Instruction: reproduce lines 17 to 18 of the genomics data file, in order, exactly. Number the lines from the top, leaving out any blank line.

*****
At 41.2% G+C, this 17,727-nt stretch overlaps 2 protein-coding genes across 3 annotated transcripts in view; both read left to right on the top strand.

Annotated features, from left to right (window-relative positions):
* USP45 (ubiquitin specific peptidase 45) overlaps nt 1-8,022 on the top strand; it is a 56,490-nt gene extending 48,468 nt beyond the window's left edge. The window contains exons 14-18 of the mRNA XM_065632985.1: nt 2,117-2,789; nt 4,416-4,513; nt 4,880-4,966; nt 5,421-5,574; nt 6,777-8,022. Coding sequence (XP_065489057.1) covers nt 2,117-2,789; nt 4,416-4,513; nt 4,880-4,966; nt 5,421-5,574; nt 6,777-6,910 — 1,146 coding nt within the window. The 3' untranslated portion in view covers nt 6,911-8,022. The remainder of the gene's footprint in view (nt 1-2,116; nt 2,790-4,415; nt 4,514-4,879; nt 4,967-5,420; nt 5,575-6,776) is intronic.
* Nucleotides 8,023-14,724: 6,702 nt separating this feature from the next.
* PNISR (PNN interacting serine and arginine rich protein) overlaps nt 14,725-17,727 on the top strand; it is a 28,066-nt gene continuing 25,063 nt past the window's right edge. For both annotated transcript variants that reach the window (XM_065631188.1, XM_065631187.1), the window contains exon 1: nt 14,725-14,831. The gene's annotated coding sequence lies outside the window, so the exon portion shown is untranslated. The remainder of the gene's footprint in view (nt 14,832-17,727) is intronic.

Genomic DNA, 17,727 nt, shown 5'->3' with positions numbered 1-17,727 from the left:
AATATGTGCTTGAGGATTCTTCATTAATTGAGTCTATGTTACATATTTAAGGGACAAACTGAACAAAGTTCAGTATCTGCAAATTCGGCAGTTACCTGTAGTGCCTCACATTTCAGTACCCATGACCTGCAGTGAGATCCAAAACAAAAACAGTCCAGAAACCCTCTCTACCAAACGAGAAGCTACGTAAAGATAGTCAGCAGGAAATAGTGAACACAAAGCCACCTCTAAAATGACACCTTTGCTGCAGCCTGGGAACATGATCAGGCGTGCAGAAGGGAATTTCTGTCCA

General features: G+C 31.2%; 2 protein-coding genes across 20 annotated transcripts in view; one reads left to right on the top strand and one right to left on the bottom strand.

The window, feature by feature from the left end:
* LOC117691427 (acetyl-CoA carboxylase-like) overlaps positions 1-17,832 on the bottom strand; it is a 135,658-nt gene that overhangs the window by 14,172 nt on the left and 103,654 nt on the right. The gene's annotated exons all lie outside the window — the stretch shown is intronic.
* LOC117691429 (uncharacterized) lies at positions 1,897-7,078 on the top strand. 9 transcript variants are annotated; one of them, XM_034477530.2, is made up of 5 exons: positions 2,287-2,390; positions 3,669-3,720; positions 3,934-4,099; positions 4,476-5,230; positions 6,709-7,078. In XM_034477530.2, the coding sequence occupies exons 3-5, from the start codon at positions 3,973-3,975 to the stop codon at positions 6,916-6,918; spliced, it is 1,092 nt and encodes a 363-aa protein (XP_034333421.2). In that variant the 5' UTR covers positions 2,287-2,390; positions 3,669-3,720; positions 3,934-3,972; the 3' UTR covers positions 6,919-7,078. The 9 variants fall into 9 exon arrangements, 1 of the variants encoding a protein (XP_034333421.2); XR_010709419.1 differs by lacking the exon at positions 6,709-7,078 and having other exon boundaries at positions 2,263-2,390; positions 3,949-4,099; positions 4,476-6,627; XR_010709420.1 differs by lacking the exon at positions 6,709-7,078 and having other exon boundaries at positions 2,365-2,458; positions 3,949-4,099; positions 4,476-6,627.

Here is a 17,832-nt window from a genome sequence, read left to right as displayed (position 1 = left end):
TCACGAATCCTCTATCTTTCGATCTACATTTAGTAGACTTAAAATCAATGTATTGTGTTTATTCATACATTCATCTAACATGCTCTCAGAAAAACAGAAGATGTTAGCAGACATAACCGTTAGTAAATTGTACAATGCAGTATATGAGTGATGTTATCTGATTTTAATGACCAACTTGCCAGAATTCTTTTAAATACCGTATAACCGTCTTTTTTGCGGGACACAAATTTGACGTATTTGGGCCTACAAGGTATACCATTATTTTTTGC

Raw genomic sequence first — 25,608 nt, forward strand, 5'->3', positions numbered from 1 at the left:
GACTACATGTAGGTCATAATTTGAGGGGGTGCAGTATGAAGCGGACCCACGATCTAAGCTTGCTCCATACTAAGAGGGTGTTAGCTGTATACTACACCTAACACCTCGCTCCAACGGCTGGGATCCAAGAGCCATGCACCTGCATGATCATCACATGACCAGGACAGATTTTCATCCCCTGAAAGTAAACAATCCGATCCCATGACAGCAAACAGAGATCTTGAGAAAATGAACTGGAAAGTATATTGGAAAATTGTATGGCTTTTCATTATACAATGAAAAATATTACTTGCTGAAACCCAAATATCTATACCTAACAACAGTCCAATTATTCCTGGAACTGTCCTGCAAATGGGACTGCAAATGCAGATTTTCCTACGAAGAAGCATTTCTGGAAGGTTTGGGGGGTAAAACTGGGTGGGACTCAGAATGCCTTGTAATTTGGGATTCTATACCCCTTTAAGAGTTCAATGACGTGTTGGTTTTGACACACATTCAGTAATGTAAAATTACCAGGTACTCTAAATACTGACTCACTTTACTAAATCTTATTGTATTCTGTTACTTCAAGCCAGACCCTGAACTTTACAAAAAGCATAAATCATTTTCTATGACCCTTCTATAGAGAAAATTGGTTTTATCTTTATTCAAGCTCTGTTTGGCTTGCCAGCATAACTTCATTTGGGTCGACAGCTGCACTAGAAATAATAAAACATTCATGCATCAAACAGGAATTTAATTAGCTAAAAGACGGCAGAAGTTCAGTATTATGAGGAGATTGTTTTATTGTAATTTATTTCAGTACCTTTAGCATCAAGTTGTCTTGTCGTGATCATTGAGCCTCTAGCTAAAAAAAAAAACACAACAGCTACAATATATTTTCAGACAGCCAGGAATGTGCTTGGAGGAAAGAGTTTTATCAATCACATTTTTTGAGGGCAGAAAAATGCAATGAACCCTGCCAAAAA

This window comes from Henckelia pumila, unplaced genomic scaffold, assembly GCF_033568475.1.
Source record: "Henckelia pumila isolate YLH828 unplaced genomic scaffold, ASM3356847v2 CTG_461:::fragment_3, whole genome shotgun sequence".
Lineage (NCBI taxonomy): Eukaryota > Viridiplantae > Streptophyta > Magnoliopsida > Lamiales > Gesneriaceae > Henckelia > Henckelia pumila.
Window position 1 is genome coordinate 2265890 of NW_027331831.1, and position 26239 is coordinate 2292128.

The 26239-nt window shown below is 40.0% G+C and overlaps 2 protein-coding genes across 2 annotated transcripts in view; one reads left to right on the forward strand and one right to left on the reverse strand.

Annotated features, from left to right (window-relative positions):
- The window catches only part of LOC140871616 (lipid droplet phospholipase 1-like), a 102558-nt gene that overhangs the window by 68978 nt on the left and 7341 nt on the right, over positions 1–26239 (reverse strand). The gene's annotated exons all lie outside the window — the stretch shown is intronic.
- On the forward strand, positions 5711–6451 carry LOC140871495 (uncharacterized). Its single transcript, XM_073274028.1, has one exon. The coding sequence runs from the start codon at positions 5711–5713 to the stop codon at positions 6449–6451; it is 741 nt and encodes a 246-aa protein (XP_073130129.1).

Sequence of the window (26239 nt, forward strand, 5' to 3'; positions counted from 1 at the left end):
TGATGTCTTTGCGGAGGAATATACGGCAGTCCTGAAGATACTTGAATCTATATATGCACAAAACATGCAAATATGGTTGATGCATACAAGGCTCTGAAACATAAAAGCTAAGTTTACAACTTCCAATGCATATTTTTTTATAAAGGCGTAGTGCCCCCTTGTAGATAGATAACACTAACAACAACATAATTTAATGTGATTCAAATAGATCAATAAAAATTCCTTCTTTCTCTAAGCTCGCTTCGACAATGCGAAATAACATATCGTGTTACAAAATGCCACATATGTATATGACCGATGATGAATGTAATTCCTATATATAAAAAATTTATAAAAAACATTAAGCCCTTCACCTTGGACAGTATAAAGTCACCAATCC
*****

Source record: "Henckelia pumila isolate YLH828 unplaced genomic scaffold, ASM3356847v2 CTG_461:::fragment_3, whole genome shotgun sequence".
Lineage (NCBI taxonomy): Eukaryota > Viridiplantae > Streptophyta > Magnoliopsida > Lamiales > Gesneriaceae > Henckelia > Henckelia pumila.